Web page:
Moving to Netherlands

The Netherlands, also known as Holland lies in Western Europe, bordering the North Sea and in between the countries of Belgium and Germany. Geographically, it is located at mouths of three major European rivers namely, the Rhine, Maas or Meuse, and Schelde. It has a coastline that is 451 kilometers long. The climate here is essentially varying between temperate and marine, with cool summers and mild winters. The terrain consists mostly of coastal lowlands and reclaimed land called ‘polders’ along with a few hills in southeast of Netherlands.

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General Information

The Netherlands gained their Independence on 23 January 1579 when the then Union of Utrecht broke off from Spain, though it was not until 1648 that Spain agreed to recognize their independence. The Kingdom of the Netherlands was formed in the year 1815 and thereafter, in the year 1830 Belgium seceded and became a separate kingdom. The Government type hence is a constitutional monarchy. The Netherlands lies in the Central European Time Zone or CET which is 1 hour ahead of Greenwich Mean Time or GMT+1. The population here is close to 16.5 million. The official language is Dutch and currency Euro. Although the European Monetary Union introduced the euro as a common currency to be used by financial institutions of member countries on 1 January 1999, it was only after 3 years that the euro became the sole currency for everyday transactions within the Netherlands, as was with the other member countries. The Netherlands boasts of a prosperous and open economy, but it relies heavily on foreign trade. The economy is known for its stable industrial relations, moderate levels of unemployment and inflation, a sizable surplus of current accounts, and a vital role as a European hub of transportation. Industrial activity is predominantly restricted to food processing, electrical machinery, chemicals and petroleum refining.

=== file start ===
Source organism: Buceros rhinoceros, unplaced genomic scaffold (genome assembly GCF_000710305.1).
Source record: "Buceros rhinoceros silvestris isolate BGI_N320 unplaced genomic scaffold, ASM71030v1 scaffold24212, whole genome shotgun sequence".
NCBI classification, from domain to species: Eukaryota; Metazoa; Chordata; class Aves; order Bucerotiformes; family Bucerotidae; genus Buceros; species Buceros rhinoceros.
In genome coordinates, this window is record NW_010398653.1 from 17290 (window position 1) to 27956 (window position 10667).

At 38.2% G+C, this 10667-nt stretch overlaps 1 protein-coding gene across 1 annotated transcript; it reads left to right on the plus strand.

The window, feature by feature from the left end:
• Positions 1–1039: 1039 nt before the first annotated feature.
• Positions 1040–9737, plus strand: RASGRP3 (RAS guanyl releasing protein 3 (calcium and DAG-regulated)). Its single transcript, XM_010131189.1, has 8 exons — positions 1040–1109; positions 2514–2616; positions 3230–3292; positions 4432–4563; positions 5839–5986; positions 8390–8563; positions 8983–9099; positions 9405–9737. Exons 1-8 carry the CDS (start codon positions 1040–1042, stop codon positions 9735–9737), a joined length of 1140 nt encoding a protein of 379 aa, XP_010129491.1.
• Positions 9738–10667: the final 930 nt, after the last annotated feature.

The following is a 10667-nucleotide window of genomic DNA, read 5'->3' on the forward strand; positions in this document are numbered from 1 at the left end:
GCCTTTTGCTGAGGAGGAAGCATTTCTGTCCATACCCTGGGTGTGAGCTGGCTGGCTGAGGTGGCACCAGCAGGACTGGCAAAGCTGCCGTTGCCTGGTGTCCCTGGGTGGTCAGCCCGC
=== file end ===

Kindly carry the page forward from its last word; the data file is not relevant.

Public Holidays

Netherlands has 10 Public Holidays yearly which are the following (dates may vary):

  • January 1 New Year’s Day
  • April 16 Easter
  • April 17 Easter Monday
  • April 30 Queen’s Birthday
  • May 5 Liberation Day
  • May 25 Ascension
  • June 4 Pentecote
  • June 5 2nd Pentecote Day
  • December 25 Christmas Day
  • December 26 Second Christmas Day

The capital is Amsterdam, while The Hague is the seat of government. The civil legal system essentially incorporates the French penal theory and the constitution does not permit judicial review of acts committed by the States General; it does accept the compulsory ICJ jurisdiction, although with reservations. For administrative purposes, there are 12 provinces into which this country has been divided; these are: Drenthe, Flevoland, Friesland (Fryslan), Gelderland, Groningen, Limburg, Noord-Brabant, Noord-Holland, Overijssel, Utrecht, Zeeland, Zuid-Holland. There are a few dependant areas like Aruba and Netherlands Antilles.